Materials and methods

Study site: This study was carried-out for 12 months (May-July 2000, and November 2000 to August 2001) in the "Indio Pelado" trail in Santa Rosa National Park, Guanacaste, Costa Rica. Santa Rosa is located between the Gulf of Papagayo and the Interamerican Highway (10º44’13"-11º00’37" N, and 85o34’48"-85º58’51" W) at 290 m in elevation. The upper plateau maintains tropical premontane forests, whereas the coastal lowlands present a large extension of Tropical Dry Forests (Tosi 1969). Average annual rainfall is 1 423 mm, being September and October the wettest months. Average annual temperature is 25.7 °C, and relative humidity is 81 % (Santa Rosa National Park Climatic Records). The dry season extends from late November through April. During the dry season, nearly 70 % of the canopy trees are deciduous (Hartshorn 1983). The "Indio Pelado" trail is dominated by secondary forests composed primarily of seedlings and saplings of canopy species and understory shrubs (i.e., Cochlospermum vitifolium, Semialarium mexicanum, J. nervosa), trees of 10-20 m in height (i.e., Spondias mombin, Bursera simaruba), and a few 20-35 m old trees remaining from the original forests (i.e., Pachira quinata, Manilkara chicle, Hymenaea courbaril and Pseudobombax septenatum).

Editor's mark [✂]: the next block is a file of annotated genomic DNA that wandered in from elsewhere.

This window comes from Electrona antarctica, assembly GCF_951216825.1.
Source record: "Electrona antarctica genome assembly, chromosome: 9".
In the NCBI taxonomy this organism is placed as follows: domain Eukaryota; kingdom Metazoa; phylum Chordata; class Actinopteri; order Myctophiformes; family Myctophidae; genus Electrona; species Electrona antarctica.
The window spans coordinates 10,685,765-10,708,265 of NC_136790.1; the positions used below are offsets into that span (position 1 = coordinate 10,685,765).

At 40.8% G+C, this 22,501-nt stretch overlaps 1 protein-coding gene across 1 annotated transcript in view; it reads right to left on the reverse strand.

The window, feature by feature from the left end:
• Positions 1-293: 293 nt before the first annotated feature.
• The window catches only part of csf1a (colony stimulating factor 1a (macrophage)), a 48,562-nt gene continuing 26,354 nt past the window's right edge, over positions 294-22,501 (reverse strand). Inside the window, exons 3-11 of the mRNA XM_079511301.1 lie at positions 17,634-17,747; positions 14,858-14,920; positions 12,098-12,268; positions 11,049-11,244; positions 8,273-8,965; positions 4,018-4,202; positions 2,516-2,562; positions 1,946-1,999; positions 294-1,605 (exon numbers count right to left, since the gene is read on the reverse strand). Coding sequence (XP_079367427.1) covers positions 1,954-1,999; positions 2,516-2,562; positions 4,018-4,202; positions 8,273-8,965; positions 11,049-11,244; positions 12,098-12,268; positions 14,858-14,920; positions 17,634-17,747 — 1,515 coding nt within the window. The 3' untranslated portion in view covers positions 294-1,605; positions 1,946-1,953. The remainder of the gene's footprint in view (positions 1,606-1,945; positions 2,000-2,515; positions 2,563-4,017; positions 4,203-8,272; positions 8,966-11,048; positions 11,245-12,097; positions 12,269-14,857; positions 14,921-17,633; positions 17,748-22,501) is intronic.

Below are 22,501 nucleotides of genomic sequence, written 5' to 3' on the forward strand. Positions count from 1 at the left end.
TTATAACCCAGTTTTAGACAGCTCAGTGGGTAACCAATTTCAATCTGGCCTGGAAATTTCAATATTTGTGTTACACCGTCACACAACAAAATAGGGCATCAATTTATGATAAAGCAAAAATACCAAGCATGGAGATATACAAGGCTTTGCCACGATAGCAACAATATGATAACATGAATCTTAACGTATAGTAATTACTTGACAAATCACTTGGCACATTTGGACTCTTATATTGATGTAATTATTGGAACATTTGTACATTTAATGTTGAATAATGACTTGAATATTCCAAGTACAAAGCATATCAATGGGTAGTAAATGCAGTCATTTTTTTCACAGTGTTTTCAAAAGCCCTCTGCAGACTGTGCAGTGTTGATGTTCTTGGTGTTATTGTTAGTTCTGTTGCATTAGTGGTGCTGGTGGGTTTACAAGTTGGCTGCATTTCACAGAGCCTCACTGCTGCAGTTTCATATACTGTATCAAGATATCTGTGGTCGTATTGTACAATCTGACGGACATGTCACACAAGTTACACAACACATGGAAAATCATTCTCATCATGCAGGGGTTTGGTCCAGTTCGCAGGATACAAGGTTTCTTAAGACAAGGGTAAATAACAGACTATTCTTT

Study system: J. nervosa (Theophrastaceae) is an understory shrub abundant in deciduous and semideciduous forests of the Pacific coast of Central America. It ranges from southern Jalisco, Mexico, to northeastern Costa Rica (Ståhl 1989) where a density of 0.1 to 60 adults per ha has been registered (Janzen 1970b). Adults vary 1.5-6 m in height with a diameter at breast height (DBH) of 1.5-20 cm.

This shrub, like the rest of the 33 species in the genus Jacquinia, has coriaceous, simple and alternate leaves, and a modified leaf apex in the shape of a spine (Ståhl 1995). The root system is very deep with little ramifications close to the soil surface (Janzen 1970b, 1983, Oberbauer 1985). A characteristic that distinguishes it from other Theophrastaceae, and from most tree and shrub species in the dry forest, is an inverse leaf phenological pattern: J. nervosa flushes new leaves at the beginning of the dry season, and becomes deciduous at the start of the rainy season (Janzen 1970b, 1983).